We actualy want to prove:

For that you must prove: given ε>0 there exists a δ>0 such that:

..........if xεA and 0<|x-c|<δ , then . The trick of that case is hiding in the last inequality:

........................... .......................1

Ιf we now multiply by and at the same time divide by we get:

.

Now since f(x)>0 ====> >0=====> .

Hence < .......................======>

< .

Overall now we have :

.................................................. 2

This last inequality is very important to the proof that follows:

Note the work we have done so far can be considered as an aside work.

Now for the proof :

Let ε>0 then .

But , since ,then for any E>0 we can find a δ>0 such that :

........................if xεA and 0<|x-c|<δ ,then |f(x)-m|<E...............

Since the above holds for any E>0,it will hold for .

And for that E we can find a δ>0, such that:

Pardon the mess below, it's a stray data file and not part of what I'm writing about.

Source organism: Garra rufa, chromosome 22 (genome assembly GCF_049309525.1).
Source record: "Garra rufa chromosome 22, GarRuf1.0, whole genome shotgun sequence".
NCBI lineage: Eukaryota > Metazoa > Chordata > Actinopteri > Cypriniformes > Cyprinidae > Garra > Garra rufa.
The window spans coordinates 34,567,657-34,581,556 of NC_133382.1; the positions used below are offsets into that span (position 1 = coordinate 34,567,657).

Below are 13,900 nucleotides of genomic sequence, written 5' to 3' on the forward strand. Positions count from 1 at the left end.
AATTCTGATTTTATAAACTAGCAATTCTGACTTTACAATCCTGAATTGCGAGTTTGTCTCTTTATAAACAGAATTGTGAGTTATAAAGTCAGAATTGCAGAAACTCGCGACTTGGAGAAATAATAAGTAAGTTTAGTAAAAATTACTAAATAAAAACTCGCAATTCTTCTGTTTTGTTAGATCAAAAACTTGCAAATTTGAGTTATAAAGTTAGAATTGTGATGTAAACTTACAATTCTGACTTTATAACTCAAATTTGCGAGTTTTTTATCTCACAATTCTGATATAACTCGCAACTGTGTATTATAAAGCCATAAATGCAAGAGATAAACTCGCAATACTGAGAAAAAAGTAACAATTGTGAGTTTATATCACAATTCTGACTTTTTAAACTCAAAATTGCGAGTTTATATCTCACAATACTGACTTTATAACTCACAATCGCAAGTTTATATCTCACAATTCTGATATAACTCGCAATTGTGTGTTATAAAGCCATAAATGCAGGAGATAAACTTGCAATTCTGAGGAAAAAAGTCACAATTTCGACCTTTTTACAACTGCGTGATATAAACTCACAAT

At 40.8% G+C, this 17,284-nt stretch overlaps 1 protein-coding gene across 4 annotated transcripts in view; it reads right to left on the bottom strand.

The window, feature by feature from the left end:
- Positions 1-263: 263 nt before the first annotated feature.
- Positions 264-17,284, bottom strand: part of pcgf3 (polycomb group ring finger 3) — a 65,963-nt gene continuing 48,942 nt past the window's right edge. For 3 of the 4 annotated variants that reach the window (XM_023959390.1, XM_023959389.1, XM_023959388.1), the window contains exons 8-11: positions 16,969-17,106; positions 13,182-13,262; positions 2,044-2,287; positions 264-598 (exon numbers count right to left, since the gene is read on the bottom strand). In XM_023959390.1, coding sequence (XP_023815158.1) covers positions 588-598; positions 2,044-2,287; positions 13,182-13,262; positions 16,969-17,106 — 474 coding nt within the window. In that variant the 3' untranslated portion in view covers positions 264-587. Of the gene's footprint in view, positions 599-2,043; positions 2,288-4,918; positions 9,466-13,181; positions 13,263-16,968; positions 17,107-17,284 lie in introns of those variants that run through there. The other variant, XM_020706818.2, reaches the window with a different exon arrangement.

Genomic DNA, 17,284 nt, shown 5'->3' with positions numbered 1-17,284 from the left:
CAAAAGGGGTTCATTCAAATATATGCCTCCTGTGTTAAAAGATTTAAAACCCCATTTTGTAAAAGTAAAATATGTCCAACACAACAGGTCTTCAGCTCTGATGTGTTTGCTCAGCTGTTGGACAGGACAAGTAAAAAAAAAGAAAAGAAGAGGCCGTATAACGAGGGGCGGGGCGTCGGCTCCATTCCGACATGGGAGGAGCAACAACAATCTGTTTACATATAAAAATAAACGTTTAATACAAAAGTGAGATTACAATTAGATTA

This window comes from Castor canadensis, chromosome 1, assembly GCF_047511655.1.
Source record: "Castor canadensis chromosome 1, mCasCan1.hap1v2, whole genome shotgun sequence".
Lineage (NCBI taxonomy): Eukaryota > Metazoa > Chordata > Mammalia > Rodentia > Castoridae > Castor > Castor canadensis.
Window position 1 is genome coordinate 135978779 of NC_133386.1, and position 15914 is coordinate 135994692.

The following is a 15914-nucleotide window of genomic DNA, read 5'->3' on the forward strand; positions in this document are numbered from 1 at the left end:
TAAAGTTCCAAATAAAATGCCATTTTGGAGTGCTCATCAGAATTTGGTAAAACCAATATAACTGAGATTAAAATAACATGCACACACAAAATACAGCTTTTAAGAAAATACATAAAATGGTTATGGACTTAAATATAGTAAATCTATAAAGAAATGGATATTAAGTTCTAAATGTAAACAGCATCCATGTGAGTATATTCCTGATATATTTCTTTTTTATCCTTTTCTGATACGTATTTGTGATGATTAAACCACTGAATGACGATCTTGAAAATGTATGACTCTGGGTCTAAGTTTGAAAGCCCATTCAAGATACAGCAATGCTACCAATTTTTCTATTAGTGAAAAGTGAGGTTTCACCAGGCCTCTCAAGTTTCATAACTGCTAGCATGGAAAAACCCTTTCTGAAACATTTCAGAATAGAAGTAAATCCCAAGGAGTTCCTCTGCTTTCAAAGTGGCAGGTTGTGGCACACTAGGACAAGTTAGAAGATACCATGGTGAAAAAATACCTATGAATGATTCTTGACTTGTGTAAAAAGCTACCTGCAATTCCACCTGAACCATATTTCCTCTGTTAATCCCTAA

...........if xεA and 0<|x-c|< δ,then |f(x)-m|< .................................................. .3

Now we are nearly done,so let:

...........xεA and 0<|x-c|<δ.............................................

............then in combination of (2) and (3) we get the desired result:

................................ .................................................. .....................

Of course if one can write a more detailed proof the more he/she gets to the inside of the proof,and i think this should be the ultimate goal of every student in analysis,otherwise one may run into the possibility of ,what you may remember one year you may have forgotten the next.